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Wal-Mart equal pay claims approach 2,000

Nearly 2,000 women have filed individual employment discrimination claims against Wal-Mart in the aftermath of the U.S. Supreme Court’s decision last June rejecting their equal pay and failure-to-promote class action, plaintiffs’ lawyers say.

Former and current Wal-Mart employees have filed 1,975 pay and promotion charges with the U.S. Equal Employment Commission, according to a press release issued by the two lead attorneys for the women.

“That nearly 2,000 women across the country have filed charges over the past year making similar claims of sex discrimination against Wal-Mart is a striking testament that the problems that gave rise to the original case are ongoing and that the evidence of discrimination remains widespread,” said co-lead counsel Joseph Sellers in a statement.

Last summer in Wal-Mart Stores v. Dukes, the Supreme Court scuttled what would have been the largest employment discrimination class action in U.S. history.

In 2004, a California federal judge certified a class of more than 1.5 million current and past Wal-Mart employees who alleged that the nation’s largest private employer discriminated against them on the basis of their sex by denying them equal pay or promotions.

The Supreme Court in Dukes concluded in a divided opinion that the plaintiffs’ claims were not capable of class-wide resolution.

Since the decertification of the nationwide class, women in 48 states have filed EEOC charges against Wal-Mart, the press release said.

“The fact that EEOC charges were filed in every single Wal-Mart region in the nation demonstrates the widespread and pervasive nature of Wal-Mart’s pay and promotion discrimination against its women employees,” said co-lead counsel Brad Seligman in a statement.

Now that the nationwide class action is at an end, plaintiffs are also attempting to pursue regional class actions against the retail giant. The press release said that regional class actions were filed in California and Texas in October 2011, and “numerous” other class actions are expected to be filed in other states throughout 2012.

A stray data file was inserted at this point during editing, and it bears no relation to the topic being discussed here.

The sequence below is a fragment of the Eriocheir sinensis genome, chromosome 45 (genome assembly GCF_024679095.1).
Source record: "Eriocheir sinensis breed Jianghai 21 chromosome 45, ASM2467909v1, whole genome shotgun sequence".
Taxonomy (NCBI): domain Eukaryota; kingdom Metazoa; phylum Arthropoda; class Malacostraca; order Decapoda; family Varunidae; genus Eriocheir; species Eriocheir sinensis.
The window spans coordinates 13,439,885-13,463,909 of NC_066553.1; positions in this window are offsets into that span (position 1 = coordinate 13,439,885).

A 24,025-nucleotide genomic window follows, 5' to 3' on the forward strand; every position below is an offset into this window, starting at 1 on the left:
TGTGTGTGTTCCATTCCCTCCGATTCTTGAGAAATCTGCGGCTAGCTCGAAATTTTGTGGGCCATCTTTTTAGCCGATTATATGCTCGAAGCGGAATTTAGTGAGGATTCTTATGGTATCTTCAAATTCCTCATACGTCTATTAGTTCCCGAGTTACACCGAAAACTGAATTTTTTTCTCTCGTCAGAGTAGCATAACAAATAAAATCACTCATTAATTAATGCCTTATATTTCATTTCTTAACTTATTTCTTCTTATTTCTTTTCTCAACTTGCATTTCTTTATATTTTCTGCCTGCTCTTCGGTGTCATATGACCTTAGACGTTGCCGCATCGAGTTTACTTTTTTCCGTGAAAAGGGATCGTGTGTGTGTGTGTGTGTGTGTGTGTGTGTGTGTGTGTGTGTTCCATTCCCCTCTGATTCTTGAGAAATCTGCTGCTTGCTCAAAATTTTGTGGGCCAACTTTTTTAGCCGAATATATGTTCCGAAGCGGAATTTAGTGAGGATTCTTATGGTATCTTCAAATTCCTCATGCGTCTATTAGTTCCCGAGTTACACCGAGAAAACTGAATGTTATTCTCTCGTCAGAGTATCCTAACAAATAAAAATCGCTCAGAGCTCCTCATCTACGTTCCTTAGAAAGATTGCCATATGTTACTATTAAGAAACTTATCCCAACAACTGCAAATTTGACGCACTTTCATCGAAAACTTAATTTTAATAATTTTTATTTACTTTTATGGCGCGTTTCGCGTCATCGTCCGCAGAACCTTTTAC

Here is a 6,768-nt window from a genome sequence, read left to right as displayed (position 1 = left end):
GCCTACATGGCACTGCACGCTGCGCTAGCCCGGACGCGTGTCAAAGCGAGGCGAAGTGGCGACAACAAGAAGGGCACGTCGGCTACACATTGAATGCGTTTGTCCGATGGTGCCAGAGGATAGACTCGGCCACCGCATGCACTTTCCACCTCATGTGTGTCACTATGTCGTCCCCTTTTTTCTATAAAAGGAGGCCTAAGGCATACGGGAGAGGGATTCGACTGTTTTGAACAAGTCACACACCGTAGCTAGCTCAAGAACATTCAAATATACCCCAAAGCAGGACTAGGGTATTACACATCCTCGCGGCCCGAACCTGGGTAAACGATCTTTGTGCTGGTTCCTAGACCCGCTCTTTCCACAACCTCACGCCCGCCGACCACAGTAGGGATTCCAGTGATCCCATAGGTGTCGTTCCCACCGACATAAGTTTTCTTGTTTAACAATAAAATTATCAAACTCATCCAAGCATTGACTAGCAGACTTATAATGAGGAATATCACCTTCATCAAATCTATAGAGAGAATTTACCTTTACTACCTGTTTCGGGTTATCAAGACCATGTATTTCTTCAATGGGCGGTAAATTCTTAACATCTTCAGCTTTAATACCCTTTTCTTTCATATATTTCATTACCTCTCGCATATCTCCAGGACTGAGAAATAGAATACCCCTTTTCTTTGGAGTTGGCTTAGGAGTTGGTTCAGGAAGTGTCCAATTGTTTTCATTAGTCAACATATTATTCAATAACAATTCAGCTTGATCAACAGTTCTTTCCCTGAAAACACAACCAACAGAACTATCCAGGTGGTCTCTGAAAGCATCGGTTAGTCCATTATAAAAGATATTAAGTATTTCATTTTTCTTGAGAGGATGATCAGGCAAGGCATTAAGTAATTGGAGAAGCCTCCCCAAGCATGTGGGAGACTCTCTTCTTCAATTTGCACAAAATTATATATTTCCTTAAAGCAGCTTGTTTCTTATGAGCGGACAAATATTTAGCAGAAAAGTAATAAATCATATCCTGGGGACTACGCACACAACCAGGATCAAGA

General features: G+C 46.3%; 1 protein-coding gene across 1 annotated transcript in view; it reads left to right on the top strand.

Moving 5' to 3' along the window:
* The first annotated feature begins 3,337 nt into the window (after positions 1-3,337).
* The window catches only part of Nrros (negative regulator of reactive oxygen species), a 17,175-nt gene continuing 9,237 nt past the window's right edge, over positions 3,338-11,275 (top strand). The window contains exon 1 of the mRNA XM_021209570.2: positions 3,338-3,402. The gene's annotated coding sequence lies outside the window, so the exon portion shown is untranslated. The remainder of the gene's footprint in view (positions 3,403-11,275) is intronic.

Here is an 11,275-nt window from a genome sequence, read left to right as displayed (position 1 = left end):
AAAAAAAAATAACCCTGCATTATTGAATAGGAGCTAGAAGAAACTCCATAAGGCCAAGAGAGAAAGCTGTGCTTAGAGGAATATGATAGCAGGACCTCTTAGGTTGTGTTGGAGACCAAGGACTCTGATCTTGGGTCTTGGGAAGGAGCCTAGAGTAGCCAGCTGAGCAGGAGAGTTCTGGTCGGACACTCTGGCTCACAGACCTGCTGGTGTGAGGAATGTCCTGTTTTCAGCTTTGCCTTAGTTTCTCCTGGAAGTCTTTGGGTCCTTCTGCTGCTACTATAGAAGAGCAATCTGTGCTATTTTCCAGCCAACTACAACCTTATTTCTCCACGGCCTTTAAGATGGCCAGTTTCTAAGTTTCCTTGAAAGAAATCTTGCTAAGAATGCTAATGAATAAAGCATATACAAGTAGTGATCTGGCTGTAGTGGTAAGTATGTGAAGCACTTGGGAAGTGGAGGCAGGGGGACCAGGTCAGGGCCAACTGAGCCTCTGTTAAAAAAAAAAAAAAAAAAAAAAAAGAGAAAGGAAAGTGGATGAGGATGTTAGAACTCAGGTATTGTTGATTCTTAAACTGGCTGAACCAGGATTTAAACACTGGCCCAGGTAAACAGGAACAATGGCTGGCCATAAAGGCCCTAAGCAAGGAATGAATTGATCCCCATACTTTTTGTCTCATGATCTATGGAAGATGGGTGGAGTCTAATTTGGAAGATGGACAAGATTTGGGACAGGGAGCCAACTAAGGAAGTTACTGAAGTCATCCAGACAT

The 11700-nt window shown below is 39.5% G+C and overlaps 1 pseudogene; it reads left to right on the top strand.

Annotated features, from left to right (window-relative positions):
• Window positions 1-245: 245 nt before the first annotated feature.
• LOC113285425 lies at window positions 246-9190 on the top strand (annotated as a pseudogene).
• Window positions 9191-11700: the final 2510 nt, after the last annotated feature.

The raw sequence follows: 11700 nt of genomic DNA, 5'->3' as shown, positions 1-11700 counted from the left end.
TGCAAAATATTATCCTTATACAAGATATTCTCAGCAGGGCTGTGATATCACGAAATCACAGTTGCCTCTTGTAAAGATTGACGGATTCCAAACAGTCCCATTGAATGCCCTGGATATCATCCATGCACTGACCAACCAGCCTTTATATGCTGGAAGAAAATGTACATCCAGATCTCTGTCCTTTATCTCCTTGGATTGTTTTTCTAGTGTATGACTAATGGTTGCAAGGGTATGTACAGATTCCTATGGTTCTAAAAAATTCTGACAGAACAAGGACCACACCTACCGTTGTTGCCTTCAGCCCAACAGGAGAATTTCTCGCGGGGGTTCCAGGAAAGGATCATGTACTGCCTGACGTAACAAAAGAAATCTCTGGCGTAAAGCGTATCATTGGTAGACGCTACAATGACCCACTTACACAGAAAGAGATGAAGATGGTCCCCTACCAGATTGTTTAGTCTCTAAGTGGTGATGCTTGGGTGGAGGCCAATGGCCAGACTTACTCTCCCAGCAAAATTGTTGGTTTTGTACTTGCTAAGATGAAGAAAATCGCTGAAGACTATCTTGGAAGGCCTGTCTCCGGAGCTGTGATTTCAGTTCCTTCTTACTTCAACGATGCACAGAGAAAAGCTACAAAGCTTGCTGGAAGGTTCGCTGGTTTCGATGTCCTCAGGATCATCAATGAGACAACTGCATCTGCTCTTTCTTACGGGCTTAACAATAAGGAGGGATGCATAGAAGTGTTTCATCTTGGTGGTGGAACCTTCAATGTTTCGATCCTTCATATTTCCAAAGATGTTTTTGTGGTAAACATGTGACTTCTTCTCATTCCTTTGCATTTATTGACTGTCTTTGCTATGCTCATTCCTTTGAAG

— Pat Murphy

 

Bill protecting gay workers is debated

As lawmakers and advocates urged the passage of legislation they say is needed to stop discrimination against gay and transgendered workers, opponents of the measure voiced constitutional concerns at a Senate hearing.

The Employment Non-Discrimination Act, S. 811, was the subject of a June 12 hearing before the Senate Committee for Health, Education, Labor and Pensions. The bill would prohibit private businesses, public employers and labor unions from basing employment decisions on workers’ sexual orientation or gender identity.

The measure would provide exemptions for religious organizations and businesses with fewer than 15 employees, and it would not affect current military policies regarding LGBT workers.

“It is a time to extend fundamental fairness to all Americans, and that is exactly what this bill does,” said Sen. Jeff Merkley, D-Ore., lead sponsor of the bill.

ENDA was first presented to Congress in 1994. Similar legislation has been reintroduced in every Congress since, but has failed to pass.

Sen. Tom Harkin, D-Iowa, chairman of the Senate HELP Committee, called the recent draft of the act “fully inclusive” because it protects the rights of workers regardless of sexual orientation or gender identity.

“Too many hardworking Americans are being judged not by their talent, and their ability, and their qualifications, but by their sexual orientation or their gender identity,” Harkin said.

Kylar Broadus, founder of the Columbia, Mo.-based Trans People of Color Coalition and the first transgendered person to ever testify before the U.S. Senate, said transgendered people face discrimination in the workplace every day.